Why We Never Quit Climbing Our Biggest Mountains
My wife Jackie and I live in Avon, Indiana, and we never quit climbing our biggest mountains. We love it here and gladly make it our home most of the year. Our neighbors are wonderful, the amenities plentiful and everything we need is right at our fingertips. Best of all, our daughter Amy, her husband David, and their four boys live six minutes away. Our son Tim (the voice of the Indiana Pacers at Bankers Life Fieldhouse) and his two boys are less than two hours away.
But another Avon beckons to us, some 1,100 miles to the west. It’s teeming with adventure opportunities, local traditions, snow in winter, gorgeous scenery – and oh, did I mention mountains? Located in central Colorado at the base of the Beaver Creek ski area, Avon has been our temporary home for a week or two during many of the last twenty summers.
This alpine town and its mountains were also the settings of the first chapter of a story that altered and enhanced our lives forever. My love for mountains began when I was in elementary school, and my parents made vacations to the west a high priority. We didn’t have a lot of money, but mom and dad saved up every year and helped grow their kids’ love of the high country in places like Yosemite, Banff, Wyoming, Glacier and of course Colorado.
As a result, when we had children I was determined to give them the same opportunity to be drawn to the big peaks. As they grew older, I initially committed to conquer at least three summits with Tim. Our first was Long’s Peak, the highest visible mountain to the northwest of Denver. I tried that climb with my mom and dad when I was 11, but dad and I got sick at 13,000 feet and had to go back down.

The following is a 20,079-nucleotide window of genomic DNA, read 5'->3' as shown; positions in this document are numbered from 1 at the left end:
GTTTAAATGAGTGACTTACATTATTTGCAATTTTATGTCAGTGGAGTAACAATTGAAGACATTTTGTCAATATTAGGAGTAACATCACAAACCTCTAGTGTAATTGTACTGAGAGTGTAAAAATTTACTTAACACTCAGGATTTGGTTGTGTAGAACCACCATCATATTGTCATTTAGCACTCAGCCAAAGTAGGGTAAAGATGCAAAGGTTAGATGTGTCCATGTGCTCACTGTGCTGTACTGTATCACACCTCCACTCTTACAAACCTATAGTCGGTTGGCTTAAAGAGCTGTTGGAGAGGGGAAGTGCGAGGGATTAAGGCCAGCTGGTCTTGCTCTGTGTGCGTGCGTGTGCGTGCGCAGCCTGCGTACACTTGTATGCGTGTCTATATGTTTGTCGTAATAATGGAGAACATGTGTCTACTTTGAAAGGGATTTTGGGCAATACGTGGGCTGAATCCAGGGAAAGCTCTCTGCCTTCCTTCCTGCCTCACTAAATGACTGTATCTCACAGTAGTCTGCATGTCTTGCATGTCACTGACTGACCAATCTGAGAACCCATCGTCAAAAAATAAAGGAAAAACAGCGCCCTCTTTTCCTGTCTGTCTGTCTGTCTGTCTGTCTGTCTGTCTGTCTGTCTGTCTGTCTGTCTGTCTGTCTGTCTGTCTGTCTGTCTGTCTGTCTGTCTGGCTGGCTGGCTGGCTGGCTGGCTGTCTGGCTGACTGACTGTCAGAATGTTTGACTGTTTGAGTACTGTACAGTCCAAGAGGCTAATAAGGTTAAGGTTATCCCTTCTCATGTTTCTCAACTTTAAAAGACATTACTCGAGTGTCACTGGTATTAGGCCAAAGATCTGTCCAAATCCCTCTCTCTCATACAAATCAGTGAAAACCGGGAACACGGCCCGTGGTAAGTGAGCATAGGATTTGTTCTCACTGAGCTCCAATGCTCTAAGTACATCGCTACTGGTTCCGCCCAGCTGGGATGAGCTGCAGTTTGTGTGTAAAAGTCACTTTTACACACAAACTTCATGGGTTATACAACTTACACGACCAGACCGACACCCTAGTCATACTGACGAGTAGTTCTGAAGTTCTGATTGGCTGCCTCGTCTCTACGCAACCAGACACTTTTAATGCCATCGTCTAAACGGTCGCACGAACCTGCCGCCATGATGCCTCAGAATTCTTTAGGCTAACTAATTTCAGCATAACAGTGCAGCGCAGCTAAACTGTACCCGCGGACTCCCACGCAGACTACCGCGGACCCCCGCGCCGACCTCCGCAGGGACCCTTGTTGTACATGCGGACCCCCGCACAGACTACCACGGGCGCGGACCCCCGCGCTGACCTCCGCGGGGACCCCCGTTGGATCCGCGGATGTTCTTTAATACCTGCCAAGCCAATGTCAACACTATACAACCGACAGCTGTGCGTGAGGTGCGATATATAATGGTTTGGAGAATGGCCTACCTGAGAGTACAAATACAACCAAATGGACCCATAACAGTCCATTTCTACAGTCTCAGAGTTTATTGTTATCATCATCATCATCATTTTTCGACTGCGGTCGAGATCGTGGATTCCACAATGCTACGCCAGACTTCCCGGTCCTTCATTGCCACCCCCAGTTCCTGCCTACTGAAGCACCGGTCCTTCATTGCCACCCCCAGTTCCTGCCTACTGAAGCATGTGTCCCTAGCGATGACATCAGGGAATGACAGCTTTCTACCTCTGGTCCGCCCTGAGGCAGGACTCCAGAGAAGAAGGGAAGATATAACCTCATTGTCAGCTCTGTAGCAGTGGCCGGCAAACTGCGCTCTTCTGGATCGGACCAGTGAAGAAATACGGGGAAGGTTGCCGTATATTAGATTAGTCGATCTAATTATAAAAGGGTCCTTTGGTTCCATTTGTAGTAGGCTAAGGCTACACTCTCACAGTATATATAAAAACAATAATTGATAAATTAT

What a thrill it was to stand on top of Long’s Peak with my son some 30 years later after a challenging eight-mile climb. We went on to do three more summits over the next few years. My daughter Amy and I also topped out on several 14,000-feet climbs after that.
During those climbs, we learned that mountains have much to teach us about determination, perseverance and appreciation of the beauty all around us, but I never dreamed of the tougher lessons that were still to come.
In 2003, Jackie and I returned to our beloved Avon, Colorado. The kids were grown and ready to start their own families, traditions and vacations, so we were on our own for this trip. One day I mentioned to Jackie that I wanted to tackle another 14,000-foot climb and she said she would like to try one too. She was already an avid hiker but hadn’t bagged a summit.
We picked Grey’s Peak in central Colorado. A fourteener is never easy, especially for those of us who live near sea level, but this one seemed doable so we went for it. Thankfully, after some six hours of steep hiking, Jackie and I celebrated on the summit as July snow flurries landed in our hair and a storm rumbled in the distance. We headed down quickly, eating a progressive lunch along the way.
We couldn’t have been happier or more proud of our success – until about three months later.
Jackie went to her doctor with symptoms that appeared related to past problems. Her general practitioner said nothing looked serious but suggested she see a specialist to confirm his diagnosis and give extra peace of mind. Within a couple of weeks she and Amy, who was preparing for her upcoming wedding, decided to go to the appointment, have some mother-daughter time over lunch and then look at wedding dresses.